consistency for performance and partition tolerance it is possible
to increase the response time and fault tolerance of websites. The
database replications may not be fully consistent but a customer
wouldn't usually experience any inconsistencies.
Vogels defines the \emph{inconsistency window} as
\emph{``The period between the update and the moment when it is guaranteed that any observer will always see the updated value.''}
\section{N / W / R Replica Configuration}
Vogels introduces the reader to a short notation for replication
configuration for \emph{quorum} like systems:
\textbf{N} is the number of nodes, that store replicas of the data
\textbf{W} is the number of replicas that acknowledge a write
\textbf{R} is the number of replicas contacted in a read operation
To avoid ties in failover scenarios usually an odd number is picked
for N.
With these numbers it is guaranteed \emph{strong consistency} if
following condition holds: N \textless{} W + R . This is because the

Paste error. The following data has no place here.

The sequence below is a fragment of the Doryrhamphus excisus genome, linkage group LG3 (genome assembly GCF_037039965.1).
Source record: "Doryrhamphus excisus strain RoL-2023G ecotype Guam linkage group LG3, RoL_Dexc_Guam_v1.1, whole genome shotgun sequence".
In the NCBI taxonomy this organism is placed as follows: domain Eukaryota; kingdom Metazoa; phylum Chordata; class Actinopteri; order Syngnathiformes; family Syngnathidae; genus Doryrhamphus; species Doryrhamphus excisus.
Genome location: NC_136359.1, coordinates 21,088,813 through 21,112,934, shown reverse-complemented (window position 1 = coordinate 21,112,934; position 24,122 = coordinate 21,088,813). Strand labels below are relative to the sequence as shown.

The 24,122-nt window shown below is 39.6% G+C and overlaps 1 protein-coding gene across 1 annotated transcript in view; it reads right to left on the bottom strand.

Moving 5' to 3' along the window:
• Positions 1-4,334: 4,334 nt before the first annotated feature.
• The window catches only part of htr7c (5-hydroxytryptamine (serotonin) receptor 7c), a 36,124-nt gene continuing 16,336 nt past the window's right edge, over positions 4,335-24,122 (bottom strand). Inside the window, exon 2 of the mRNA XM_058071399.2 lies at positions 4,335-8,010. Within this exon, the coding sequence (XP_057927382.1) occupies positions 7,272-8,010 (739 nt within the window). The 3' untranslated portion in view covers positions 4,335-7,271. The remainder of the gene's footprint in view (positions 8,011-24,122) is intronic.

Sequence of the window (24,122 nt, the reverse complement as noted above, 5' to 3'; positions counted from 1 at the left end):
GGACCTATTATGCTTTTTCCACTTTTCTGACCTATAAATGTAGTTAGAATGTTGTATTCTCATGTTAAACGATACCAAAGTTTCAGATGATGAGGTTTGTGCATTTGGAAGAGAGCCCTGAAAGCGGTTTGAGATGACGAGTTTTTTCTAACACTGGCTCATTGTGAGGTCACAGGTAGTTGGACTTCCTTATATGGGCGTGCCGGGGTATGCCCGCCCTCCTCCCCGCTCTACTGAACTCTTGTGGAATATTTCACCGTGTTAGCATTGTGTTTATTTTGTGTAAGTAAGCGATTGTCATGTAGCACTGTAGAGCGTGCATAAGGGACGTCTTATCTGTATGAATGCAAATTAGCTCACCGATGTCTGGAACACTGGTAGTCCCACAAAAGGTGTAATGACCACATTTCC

set of replicas for writing and reading the data overlap. If the
replica configuration holds the condition N \textgreater{}= W + R
it only guarantees weak or eventual consistency.
It is possible to deduce different attributes from these
configuration properties. Consistency over all nodes is reached if
W = N . Read optimized systems will use R = 1, while write optimized
systems use W = 1. A RDBMS is typically configured with \{N = 2, W = 2, R = 1\}
\newline while \{N = 3, W = 2, R = 2\} is a common configuration for fault
tolerant systems.
Dynamo is able to run in application specific N / W / R
configuration. This helps Dynamo to recover from transient and
permanent failures. Apache Cassandra also implements this as application
specific while with Riak it is possible to specify this per operation.
\section{Ring topology}
Cassandra and Riak are both heavily inspired by Amazon's Dynamo and organize